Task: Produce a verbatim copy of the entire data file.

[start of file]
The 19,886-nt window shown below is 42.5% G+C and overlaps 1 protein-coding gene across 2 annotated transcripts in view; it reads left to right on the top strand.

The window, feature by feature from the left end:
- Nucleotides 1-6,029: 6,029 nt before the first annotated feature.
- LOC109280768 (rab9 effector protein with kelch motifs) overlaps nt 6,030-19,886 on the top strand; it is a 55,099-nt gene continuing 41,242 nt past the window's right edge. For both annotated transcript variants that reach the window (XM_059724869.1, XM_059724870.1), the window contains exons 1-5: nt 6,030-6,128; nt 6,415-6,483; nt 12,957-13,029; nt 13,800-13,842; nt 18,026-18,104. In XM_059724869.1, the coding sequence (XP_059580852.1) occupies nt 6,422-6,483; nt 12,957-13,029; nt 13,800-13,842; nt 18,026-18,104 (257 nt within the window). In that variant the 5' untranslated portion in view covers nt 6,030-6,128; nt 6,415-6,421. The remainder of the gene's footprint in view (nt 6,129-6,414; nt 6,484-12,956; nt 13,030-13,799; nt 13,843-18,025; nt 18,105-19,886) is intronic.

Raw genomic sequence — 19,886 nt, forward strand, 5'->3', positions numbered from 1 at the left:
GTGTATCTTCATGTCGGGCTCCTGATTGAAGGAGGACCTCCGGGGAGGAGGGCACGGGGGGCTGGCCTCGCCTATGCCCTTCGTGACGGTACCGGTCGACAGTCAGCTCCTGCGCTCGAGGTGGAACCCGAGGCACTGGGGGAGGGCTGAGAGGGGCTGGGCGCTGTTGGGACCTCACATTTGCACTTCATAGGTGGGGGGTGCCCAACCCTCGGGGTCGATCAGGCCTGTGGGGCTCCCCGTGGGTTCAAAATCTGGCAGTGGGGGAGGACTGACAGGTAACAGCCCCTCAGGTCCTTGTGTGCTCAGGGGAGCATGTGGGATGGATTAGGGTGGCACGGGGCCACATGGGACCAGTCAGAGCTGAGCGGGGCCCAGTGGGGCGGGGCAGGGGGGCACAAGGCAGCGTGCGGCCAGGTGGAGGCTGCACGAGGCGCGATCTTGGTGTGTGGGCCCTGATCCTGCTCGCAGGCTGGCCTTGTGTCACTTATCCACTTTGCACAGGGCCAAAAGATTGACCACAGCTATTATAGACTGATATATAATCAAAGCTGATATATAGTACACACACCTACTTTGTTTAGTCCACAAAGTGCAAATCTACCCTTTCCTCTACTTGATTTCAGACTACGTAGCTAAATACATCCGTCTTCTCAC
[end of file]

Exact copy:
The 19,886-nt window shown below is 42.5% G+C and overlaps 1 protein-coding gene across 2 annotated transcripts in view; it reads left to right on the top strand.

The window, feature by feature from the left end:
- Nucleotides 1-6,029: 6,029 nt before the first annotated feature.
- LOC109280768 (rab9 effector protein with kelch motifs) overlaps nt 6,030-19,886 on the top strand; it is a 55,099-nt gene continuing 41,242 nt past the window's right edge. For both annotated transcript variants that reach the window (XM_059724869.1, XM_059724870.1), the window contains exons 1-5: nt 6,030-6,128; nt 6,415-6,483; nt 12,957-13,029; nt 13,800-13,842; nt 18,026-18,104. In XM_059724869.1, the coding sequence (XP_059580852.1) occupies nt 6,422-6,483; nt 12,957-13,029; nt 13,800-13,842; nt 18,026-18,104 (257 nt within the window). In that variant the 5' untranslated portion in view covers nt 6,030-6,128; nt 6,415-6,421. The remainder of the gene's footprint in view (nt 6,129-6,414; nt 6,484-12,956; nt 13,030-13,799; nt 13,843-18,025; nt 18,105-19,886) is intronic.

Raw genomic sequence — 19,886 nt, forward strand, 5'->3', positions numbered from 1 at the left:
GTGTATCTTCATGTCGGGCTCCTGATTGAAGGAGGACCTCCGGGGAGGAGGGCACGGGGGGCTGGCCTCGCCTATGCCCTTCGTGACGGTACCGGTCGACAGTCAGCTCCTGCGCTCGAGGTGGAACCCGAGGCACTGGGGGAGGGCTGAGAGGGGCTGGGCGCTGTTGGGACCTCACATTTGCACTTCATAGGTGGGGGGTGCCCAACCCTCGGGGTCGATCAGGCCTGTGGGGCTCCCCGTGGGTTCAAAATCTGGCAGTGGGGGAGGACTGACAGGTAACAGCCCCTCAGGTCCTTGTGTGCTCAGGGGAGCATGTGGGATGGATTAGGGTGGCACGGGGCCACATGGGACCAGTCAGAGCTGAGCGGGGCCCAGTGGGGCGGGGCAGGGGGGCACAAGGCAGCGTGCGGCCAGGTGGAGGCTGCACGAGGCGCGATCTTGGTGTGTGGGCCCTGATCCTGCTCGCAGGCTGGCCTTGTGTCACTTATCCACTTTGCACAGGGCCAAAAGATTGACCACAGCTATTATAGACTGATATATAATCAAAGCTGATATATAGTACACACACCTACTTTGTTTAGTCCACAAAGTGCAAATCTACCCTTTCCTCTACTTGATTTCAGACTACGTAGCTAAATACATCCGTCTTCTCAC